One of the major causes of distress in people over 70 years of age who are confined to their homes has undoubtedly been the news that patients with coronavirus over 80 years of age would not be admitted to the ICU. In many hospitals this has been applied as it is. In others, life expectancy with quality was a priority criterion. Certainly it was not only a question of chronological age, but biological, trying to save the one with minimum survival expectations of at least two years without serious disability and taking into account the social value of people (dependents etc.). But the unease was even greater when news arrived that overcrowded hospitals were recommending that people over 70 years of age not be transferred, a fact confirmed by the testimonies of the patients’ relatives.
Faced with such an outrage, the Ministry of Health has removed the simple criterion of age to prevent the care of those over 70 or 80, depending on the case. High age is not a disease!
If Francisco de Ayala had lived in our days and had been caught by the coronavirus at the age of 85 in certain Spanish hospitals, he would not have been admitted to the ICU and would have been sedated according to the instructions given, since his life expectancy would have been very short. The Nobel Prize winner only had 18 years to live from that date to continue writing!
Something similar would have happened to the other Nobel Prize winners in Spanish literature over 80 years old if they had lived in March 2020: José de Echegaray (+84 years old), Jacinto Benavente (+88 years old), Vicente Aleixandre (+86a), (Camilo José de Cela (+85 years old), Octavio Paz (+84 years old) and Gabriel María Márquez (+87 years old). Mario Vargas Llosa is the only one who is currently living at 84 years old, an age for some, scandalous and today of special risk (by the way, it is mine and for some I must apologize for it). It would have been bingo if the Nobel Prize winners had simply been allowed access to the emergency room at 84. Fortunately, someone could have recognized them in spite of their bad looks, and the “social value” would have been taken into account by allowing them to enter the sancta sanctorum of the ICUs.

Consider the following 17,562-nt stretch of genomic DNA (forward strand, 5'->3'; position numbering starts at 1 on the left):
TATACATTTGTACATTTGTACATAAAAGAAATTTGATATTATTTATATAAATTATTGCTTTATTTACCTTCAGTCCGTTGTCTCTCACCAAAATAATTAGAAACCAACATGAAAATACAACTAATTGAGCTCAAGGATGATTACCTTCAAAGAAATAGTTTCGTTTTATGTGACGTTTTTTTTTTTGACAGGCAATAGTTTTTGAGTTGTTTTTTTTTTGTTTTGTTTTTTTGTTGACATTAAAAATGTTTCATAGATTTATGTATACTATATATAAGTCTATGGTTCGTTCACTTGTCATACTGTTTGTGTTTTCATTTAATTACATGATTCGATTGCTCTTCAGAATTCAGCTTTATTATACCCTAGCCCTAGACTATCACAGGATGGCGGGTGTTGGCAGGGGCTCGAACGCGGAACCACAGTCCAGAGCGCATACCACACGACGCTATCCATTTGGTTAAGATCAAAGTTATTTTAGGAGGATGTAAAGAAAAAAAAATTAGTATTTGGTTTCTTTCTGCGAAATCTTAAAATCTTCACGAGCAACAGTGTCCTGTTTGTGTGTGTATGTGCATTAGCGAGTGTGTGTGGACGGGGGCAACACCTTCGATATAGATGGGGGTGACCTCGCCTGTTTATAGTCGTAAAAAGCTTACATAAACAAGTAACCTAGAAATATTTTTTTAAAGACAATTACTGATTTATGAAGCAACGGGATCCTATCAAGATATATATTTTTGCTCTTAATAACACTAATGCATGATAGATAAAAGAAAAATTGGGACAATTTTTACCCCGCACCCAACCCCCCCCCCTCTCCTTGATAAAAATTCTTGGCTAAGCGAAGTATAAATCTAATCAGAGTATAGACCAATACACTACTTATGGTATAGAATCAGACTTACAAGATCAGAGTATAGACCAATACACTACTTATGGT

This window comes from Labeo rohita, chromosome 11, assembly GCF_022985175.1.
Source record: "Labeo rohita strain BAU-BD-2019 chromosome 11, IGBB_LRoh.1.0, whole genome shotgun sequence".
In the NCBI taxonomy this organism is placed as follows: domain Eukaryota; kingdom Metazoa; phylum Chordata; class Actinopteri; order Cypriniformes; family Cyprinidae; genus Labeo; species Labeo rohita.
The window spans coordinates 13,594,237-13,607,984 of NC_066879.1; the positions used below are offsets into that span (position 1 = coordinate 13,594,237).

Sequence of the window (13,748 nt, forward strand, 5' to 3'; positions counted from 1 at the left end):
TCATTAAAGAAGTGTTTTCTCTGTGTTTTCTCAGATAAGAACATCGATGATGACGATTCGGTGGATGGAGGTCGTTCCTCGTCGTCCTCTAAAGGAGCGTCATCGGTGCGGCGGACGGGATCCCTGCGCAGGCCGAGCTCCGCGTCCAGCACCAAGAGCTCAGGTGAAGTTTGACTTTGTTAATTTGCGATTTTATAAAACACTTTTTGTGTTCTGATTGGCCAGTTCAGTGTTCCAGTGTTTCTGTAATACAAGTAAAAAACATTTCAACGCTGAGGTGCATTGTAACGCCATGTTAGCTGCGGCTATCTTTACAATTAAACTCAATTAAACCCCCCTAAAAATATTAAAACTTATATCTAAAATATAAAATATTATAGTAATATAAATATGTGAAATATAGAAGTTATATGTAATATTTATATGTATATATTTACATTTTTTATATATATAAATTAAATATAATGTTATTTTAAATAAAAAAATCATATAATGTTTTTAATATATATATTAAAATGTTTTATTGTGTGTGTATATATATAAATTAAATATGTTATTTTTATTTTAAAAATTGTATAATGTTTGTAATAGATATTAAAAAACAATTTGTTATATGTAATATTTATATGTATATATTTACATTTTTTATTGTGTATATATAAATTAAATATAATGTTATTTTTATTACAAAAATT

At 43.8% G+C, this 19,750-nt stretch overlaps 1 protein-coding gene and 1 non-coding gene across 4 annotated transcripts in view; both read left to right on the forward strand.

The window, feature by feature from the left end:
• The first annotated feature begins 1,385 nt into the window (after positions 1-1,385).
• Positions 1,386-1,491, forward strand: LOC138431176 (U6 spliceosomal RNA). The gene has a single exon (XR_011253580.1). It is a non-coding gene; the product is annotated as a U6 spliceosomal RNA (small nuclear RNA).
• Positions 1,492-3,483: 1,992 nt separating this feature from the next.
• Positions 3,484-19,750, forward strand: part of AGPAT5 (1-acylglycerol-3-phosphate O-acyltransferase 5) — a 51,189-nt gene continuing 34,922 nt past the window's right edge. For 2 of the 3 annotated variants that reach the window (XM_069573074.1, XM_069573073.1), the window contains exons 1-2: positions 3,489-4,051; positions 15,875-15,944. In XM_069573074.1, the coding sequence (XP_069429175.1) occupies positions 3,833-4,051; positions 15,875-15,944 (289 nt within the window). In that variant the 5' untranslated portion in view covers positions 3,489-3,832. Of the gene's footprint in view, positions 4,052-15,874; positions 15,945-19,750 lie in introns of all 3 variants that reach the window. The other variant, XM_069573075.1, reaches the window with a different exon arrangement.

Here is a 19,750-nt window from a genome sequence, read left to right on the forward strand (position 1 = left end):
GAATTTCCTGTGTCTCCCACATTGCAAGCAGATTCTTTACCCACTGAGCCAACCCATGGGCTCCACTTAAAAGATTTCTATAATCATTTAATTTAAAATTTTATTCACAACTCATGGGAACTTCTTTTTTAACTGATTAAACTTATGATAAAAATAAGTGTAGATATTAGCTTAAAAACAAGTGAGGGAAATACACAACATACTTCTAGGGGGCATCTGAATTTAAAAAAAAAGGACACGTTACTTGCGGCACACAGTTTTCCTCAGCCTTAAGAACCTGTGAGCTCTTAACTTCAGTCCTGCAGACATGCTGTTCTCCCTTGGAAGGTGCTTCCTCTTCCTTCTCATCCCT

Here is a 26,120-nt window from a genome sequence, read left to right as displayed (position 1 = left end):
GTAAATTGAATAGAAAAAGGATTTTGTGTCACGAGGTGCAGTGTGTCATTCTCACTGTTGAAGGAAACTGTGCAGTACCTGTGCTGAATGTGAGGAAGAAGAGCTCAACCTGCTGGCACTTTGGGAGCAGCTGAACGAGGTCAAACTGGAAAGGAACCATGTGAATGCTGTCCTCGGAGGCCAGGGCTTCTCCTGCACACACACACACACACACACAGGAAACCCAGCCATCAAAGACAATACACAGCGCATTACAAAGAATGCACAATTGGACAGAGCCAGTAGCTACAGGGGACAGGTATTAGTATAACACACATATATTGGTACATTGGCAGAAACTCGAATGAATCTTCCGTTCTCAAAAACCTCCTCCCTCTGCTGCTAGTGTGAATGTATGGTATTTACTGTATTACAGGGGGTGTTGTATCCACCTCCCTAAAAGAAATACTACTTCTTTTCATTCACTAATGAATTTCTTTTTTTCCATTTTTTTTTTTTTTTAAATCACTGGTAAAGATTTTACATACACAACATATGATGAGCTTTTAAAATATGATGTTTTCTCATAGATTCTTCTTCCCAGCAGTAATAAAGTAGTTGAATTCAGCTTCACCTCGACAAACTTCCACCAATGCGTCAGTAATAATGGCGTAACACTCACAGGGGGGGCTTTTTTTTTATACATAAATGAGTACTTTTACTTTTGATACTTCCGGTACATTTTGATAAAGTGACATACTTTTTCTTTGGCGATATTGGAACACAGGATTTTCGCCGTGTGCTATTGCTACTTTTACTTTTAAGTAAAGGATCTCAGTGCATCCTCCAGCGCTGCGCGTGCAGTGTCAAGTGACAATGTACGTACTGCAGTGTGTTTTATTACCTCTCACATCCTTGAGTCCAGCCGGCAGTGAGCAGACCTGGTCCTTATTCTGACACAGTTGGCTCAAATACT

Of course, some would not have won the Nobel Prize if they had been infected with the coronavirus at 75 in our time and had not received adequate care because of their age. For example, Octavio Paz who won the Nobel Prize at 76 and Aleixandre at 79. What gall, to receive the prize so old…
Interestingly, two Spanish-language Nobel Prize winners, Chileans Gabriela Mistral (+ 68 years old) and Pablo Neruda (+ 69 years old), could have passed the tests to be treated in a proper way if they were seriously attacked by the virus because they were under 70 years old. But strangely enough, their supposed life expectancy of more than two years in quality would have been reduced in this case to one and two years of life. Well, how awful, the protocol would have been broken!
Since we are on a health issue, we could mention famous doctors, who would surely not get any priority, because the protocol is very strict and the lack of protection for health professionals, as we have seen in the thousands of infections, some fatal, has been glaring. Santiago Ramón y Cajal, Severo Ochoa, Segovia de Arana and so many others who come to mind would have succumbed in this pandemic because they would have made the serious mistake of passing 80 years and some even wearing beards, which would make them older. Hopefully someone would think that they would have more than two years of life expectancy with quality and by being well known in the sector save them too, but in breach of protocol.
It would have been worse for people like Picasso (+92 years), but it is not worth continuing because the list of illustrious Spanish people who died of old age with a life expectancy of more than two years in quality would be endless. By the way, today, the number of people over 85 is the fastest growing age cohort, most of them in very reasonable health.
Some actions on the occasion of this pandemic, such as those mentioned above, have been causing particular distress to the elderly population (and their families and friends). We should comfort them and ensure that they can continue to enjoy life without frustration and that those who feel lonely will be effectively protected by the administration’s informal and formal social networks.
Those age constraints – 70 and 80 years – that we, the current survivors, have alluded to, have been just a bad nightmare for us. Not for those who could not be cared for and lost their lives.
Eduardo Rodríguez Rovira
Honorary President of CEOMA (Spanish Confederation of Elderly Organizations)